|Autumn, sleeping in barn|
For the first time yesterday, the zoo started running the cameras 24/7. I sat up last night until I couldn't keep my eyes open watching her pace and eat. Even my training students over the last two days watched Giraffe Cam during training breaks. One student asked me if a giraffe born in captivity was a big deal, like the pandas. I told him, "To me it's a big deal because I love giraffes."
I know I'm not alone. A lot of people are watching and posting comments on the zoo's Facebook page. The Greenville Zoo is a small zoo, and the giraffes are one of their biggest draws.
At one point today, I thought it might be happening. She bent at the knees and hunkered down a little. A short while later, she laid down. She's pacing up a storm, but I've seen the giraffes pace a lot over the years they've been at The Greenville Zoo.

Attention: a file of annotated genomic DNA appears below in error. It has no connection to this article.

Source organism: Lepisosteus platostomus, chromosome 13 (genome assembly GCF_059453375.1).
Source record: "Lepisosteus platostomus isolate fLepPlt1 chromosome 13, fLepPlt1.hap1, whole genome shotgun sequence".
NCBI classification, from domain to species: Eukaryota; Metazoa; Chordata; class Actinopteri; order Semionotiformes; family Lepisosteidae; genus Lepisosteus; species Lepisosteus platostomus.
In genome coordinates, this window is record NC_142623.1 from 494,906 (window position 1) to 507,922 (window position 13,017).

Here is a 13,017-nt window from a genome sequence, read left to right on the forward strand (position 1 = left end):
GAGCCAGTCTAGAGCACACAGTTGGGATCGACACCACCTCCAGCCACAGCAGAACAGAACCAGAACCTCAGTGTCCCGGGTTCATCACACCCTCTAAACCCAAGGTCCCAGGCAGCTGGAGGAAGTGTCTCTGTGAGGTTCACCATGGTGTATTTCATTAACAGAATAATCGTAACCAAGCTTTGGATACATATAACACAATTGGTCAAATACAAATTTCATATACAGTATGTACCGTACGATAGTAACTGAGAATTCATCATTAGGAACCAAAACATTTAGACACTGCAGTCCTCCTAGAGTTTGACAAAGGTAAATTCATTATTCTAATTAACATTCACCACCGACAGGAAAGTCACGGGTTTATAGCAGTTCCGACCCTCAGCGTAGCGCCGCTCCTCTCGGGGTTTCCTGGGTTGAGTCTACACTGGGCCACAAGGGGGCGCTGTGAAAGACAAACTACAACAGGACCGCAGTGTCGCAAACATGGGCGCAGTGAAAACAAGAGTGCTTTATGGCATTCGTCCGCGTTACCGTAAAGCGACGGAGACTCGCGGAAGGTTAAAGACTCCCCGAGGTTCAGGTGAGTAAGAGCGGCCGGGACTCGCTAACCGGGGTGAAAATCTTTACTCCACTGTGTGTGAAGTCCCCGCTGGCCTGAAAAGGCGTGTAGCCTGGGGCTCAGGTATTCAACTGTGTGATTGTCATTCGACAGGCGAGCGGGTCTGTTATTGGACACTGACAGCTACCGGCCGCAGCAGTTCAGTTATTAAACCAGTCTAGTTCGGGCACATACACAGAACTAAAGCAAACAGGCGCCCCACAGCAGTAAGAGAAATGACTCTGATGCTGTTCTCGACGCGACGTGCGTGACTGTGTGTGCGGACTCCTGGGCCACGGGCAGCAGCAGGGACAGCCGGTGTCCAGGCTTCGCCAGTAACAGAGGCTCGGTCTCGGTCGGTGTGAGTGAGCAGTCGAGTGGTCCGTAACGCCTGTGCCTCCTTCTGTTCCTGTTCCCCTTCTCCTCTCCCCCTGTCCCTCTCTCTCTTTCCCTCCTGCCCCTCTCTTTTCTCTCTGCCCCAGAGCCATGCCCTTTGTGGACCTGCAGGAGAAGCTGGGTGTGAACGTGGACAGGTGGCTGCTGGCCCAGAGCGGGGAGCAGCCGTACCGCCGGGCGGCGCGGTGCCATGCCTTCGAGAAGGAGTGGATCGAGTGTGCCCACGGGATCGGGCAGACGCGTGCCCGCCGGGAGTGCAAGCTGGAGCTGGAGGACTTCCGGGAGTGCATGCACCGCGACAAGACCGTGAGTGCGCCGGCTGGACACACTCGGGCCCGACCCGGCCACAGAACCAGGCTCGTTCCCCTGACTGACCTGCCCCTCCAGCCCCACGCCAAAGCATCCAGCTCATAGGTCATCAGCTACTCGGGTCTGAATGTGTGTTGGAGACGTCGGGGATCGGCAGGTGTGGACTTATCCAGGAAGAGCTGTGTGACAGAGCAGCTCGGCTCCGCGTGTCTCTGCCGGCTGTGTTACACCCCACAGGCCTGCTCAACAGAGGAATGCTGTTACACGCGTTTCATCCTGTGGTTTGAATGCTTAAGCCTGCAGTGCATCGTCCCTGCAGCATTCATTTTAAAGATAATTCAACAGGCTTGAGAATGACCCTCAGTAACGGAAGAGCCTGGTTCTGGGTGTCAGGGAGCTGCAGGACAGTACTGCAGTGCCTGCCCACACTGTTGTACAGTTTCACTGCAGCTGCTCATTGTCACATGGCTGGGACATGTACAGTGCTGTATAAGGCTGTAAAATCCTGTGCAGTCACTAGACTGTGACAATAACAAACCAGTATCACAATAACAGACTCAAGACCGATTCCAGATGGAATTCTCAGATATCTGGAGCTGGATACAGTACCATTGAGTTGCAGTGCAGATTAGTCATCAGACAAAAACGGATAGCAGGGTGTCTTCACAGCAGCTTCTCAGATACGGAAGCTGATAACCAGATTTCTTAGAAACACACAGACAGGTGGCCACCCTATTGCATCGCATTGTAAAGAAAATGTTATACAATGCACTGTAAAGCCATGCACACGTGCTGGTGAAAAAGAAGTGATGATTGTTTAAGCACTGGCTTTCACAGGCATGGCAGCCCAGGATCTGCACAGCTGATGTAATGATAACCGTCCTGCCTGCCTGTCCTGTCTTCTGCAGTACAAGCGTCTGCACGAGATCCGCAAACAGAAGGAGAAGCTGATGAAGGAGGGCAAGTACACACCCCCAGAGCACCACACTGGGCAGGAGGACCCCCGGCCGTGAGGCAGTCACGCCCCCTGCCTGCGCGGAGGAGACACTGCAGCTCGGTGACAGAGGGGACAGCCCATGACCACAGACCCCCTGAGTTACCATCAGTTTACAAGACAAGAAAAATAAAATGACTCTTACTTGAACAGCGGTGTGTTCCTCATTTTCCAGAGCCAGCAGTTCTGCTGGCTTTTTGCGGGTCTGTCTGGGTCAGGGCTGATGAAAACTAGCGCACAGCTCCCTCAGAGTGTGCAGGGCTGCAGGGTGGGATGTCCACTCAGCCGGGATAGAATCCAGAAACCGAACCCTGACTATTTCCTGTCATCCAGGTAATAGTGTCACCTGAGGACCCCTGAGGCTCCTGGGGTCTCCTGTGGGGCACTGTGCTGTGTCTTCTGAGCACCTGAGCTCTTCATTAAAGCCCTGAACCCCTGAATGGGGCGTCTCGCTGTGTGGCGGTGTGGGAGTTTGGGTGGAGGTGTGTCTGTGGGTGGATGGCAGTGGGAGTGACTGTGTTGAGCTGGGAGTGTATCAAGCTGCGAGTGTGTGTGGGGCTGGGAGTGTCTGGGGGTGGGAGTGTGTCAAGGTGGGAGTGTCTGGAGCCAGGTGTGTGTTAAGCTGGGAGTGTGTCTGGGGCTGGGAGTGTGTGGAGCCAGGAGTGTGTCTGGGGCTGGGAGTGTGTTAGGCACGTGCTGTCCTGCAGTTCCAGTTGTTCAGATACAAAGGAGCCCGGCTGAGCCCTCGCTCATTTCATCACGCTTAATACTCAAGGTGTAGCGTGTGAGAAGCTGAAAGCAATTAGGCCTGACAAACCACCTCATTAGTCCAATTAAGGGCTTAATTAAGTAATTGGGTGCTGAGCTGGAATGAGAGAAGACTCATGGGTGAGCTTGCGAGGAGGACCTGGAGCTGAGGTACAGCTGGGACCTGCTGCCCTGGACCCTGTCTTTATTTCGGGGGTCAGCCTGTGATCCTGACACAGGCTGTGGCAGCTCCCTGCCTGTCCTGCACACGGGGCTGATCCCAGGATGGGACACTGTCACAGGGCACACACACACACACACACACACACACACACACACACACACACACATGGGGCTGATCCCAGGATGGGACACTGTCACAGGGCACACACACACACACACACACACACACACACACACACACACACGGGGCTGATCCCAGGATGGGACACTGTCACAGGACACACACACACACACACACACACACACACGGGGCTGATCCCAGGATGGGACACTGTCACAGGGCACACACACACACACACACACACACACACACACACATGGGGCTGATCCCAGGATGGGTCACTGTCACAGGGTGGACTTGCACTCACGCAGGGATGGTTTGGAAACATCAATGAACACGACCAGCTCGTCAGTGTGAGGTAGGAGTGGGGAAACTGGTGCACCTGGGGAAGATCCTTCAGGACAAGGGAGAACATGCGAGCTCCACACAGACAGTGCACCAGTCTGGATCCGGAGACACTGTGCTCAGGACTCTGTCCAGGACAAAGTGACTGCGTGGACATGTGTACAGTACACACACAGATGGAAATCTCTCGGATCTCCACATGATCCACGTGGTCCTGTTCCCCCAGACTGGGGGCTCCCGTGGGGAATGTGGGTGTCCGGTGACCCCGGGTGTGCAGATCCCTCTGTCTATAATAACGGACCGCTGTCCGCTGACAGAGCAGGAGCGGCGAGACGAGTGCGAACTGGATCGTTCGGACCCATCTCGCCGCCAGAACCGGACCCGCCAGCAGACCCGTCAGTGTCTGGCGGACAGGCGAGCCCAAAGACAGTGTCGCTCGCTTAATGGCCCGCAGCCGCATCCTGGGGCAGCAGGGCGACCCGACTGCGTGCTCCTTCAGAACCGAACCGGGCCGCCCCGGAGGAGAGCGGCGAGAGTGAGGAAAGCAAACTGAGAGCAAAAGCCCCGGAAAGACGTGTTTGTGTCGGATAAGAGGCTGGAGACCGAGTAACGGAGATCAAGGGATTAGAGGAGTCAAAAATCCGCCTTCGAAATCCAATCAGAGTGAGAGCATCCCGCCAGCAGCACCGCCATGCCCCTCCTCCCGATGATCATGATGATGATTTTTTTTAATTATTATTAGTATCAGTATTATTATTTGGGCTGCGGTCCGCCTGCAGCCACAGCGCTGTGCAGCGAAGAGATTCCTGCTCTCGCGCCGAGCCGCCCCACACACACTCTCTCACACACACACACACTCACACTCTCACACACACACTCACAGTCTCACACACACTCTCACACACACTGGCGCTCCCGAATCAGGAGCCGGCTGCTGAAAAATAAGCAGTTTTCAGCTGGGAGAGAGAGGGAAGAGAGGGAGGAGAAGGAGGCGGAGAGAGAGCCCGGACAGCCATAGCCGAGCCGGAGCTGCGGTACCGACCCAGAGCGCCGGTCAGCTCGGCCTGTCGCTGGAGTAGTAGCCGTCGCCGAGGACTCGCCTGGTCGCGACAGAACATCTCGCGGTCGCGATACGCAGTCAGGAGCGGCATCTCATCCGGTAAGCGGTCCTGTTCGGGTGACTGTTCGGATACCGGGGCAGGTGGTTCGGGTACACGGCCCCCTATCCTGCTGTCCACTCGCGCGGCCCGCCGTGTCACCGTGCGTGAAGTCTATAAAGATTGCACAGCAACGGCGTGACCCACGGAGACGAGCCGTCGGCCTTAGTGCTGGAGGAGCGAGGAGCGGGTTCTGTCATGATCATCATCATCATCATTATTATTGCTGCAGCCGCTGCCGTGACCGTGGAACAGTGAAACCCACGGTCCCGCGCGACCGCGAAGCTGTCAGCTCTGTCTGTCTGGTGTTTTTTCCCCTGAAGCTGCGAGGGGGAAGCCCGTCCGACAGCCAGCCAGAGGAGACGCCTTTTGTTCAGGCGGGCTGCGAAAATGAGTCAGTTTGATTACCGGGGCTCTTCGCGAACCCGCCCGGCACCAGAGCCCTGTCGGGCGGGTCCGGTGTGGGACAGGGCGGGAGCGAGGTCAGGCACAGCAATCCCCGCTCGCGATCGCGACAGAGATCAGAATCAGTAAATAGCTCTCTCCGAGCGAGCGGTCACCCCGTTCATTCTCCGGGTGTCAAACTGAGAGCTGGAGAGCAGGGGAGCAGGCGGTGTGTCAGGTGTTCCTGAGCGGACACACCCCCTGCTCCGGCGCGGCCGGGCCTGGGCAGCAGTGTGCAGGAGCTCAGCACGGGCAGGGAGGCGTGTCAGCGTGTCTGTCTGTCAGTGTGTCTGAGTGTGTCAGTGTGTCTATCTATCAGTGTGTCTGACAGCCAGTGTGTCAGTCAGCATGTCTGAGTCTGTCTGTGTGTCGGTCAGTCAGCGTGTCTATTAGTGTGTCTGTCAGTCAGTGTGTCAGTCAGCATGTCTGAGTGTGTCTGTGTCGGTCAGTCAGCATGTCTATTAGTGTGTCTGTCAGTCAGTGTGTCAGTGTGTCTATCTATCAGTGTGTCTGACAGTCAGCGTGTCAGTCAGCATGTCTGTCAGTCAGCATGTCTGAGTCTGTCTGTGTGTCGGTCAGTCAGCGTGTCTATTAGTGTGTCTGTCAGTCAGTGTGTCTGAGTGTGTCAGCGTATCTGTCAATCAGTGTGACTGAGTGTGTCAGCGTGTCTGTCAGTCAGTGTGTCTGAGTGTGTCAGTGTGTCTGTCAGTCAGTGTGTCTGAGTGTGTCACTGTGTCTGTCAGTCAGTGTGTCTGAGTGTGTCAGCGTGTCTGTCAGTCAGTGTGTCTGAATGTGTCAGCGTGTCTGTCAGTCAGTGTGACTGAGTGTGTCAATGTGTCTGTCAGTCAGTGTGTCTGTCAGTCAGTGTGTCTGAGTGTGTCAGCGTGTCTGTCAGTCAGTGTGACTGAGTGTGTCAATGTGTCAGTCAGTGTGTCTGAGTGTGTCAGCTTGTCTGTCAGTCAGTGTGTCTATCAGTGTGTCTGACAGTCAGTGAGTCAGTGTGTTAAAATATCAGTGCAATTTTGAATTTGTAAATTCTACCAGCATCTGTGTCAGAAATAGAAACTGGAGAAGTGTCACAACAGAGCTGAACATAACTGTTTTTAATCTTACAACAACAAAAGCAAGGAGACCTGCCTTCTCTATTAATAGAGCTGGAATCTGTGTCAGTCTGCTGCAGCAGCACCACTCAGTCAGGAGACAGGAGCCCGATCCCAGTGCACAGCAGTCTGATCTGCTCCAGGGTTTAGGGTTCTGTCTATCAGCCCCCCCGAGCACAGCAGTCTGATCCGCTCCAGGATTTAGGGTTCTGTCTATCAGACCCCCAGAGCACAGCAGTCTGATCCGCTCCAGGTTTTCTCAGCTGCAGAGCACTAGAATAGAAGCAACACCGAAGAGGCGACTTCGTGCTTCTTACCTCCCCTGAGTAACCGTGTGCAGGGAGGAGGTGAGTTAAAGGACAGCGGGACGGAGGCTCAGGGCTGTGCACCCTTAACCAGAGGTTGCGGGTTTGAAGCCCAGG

So, I wait, along with many other fans.
- A giraffe's neck has 7 vertebrae just like we do.
- The giraffe's tongue is about 17-18 inches long. They use it to pull leaves off of the acacia tree, which is a very thorny tree. That's one long, tough tongue!
- The giraffe has a 4-chambered stomach like a cow does, so sometimes they're chewing their cud.
- Their jugular vein has several one-way valves that prevents the backflow of blood when they lower their neck.
- Their spots are like fingerprints; each giraffe has a unique pattern
- The female giraffes form kindergartens to care for the young. One female stays with the young while the others forage for food.
AND in relation to today's blog,
- A baby giraffe drops about six feet to the ground when born. The newborn is about six feet tall, so that's not a a huge drop. They're up and walking soon afterward.